The Need for Consistent Transgender Policies in Sports
The Need for Consistent Transgender Policies in Sports
This Article has been written by Sneha Bhargava. The author is a second-year law student, pursuing B.A. LL.B. at O.P. Jindal Global University.
Transgender persons have historically been banned from participating in sports as they do not fall into society’s accepted male-female binary system. To participate in sports, they continue to face challenges like discrimination and banishment, forceful sex reassignment surgery, and hormone regulation. One of the major challenges is adhering to multiple policies, which are inconsistent and conflicting. The very incongruous nature of the policies for different sports at various levels has caused a lot of chaos and confusion, not to mention the added hardships to the transgender community. The question here is not about which sports policy is the best suited or which is the most discriminatory. It is rather about the hurdles these inconsistencies have caused, and the lack of consistent policies being created at a national and international level for transgender persons.
One of the early policies was the International Olympic Committee’s (IOC) Stockholm Policy of 2003, which allowed people to compete post a sex reassignment surgery followed by two years of hormone therapy. The amendment of 2015 scrapped the surgery but continued regulating testosterone levels. Currently, there exist numerous contradicting policies. For instance, while Ladies Professional Golf Association make either surgery or hormone regulation – or both, mandatory, the International Tennis Federation mandates a transwoman to have less than 5 nmol/L for at least 12 months – a longer requirement period based on evaluation, to determine whether 12 months is sufficient to minimise any advantages.
Chaos at International Level:
There are multiple international policies that are most conflicting and discriminatory.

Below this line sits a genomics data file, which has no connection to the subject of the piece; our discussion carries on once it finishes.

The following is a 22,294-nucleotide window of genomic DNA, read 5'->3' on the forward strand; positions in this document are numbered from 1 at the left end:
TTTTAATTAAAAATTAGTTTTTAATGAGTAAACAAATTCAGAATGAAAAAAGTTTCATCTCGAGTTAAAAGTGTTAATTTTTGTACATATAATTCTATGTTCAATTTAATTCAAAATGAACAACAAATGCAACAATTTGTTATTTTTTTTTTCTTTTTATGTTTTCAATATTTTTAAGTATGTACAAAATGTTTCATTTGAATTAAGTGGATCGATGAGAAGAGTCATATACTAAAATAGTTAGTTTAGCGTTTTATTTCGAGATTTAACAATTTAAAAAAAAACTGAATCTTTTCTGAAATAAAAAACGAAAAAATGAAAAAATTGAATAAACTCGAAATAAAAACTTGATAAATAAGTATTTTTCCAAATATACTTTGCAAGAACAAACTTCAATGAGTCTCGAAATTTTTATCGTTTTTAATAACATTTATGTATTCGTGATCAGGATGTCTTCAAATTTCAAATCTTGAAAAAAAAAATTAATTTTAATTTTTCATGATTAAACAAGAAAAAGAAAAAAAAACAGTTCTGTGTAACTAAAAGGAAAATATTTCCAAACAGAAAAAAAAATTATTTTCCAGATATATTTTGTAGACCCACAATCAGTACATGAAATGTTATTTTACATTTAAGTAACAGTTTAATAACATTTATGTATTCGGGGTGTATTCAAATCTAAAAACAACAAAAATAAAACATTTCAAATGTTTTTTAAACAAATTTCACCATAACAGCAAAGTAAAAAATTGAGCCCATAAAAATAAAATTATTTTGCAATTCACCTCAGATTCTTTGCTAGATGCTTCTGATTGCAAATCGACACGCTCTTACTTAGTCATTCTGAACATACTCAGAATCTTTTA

For instance, The Football Association (FA) took out a policy on trans inclusion by allowing transsexuals to compete in their affirmed gender by contacting the FA to get clearance with a confidential conversation and details of evidence the FA would require. But when it comes specifically to trans players wishing to play in their affirmed sex, they have stated that they will consider applications for clearance on a case-by-case basis. The issue here is that since the specifics of the ‘case-to-case’ clearance procedure are not made public, there is no transparency. Proof consisting of medical information and records, blood testosterone and hormone treatment are deliberated upon in an individual review of trans athletes who have already undergone or are in the process of undergoing medical treatment. The FA’s policy for trans athletes in football document verifies the fact that the FA only considers those trans players who have already undergone hormone therapy, based on surpassing a certain hormone-based requirement as well as the maintenance of certain levels.
Additionally, if the trans athletes are from Australia, their applications must be provided to the FA’s Equality Manager and those who have not undergone hormone therapy would have their applications individually considered. This is because the Australian Football League released a gender diversity policy in August 2018 which used height, weight, vertical jump, etc. besides hormones as indicators of eligibility, which is again inconsistent with other policies in place. Even US Soccer Federation opens membership to all without discrimination but it does not apply this policy to professional leagues or the Federation’s National Teams programs.
Conflicting Policies in USA and Canada:
To better understand the obstacles faced by trans athletes, the author focuses on a hypothetical case from USA and Canada.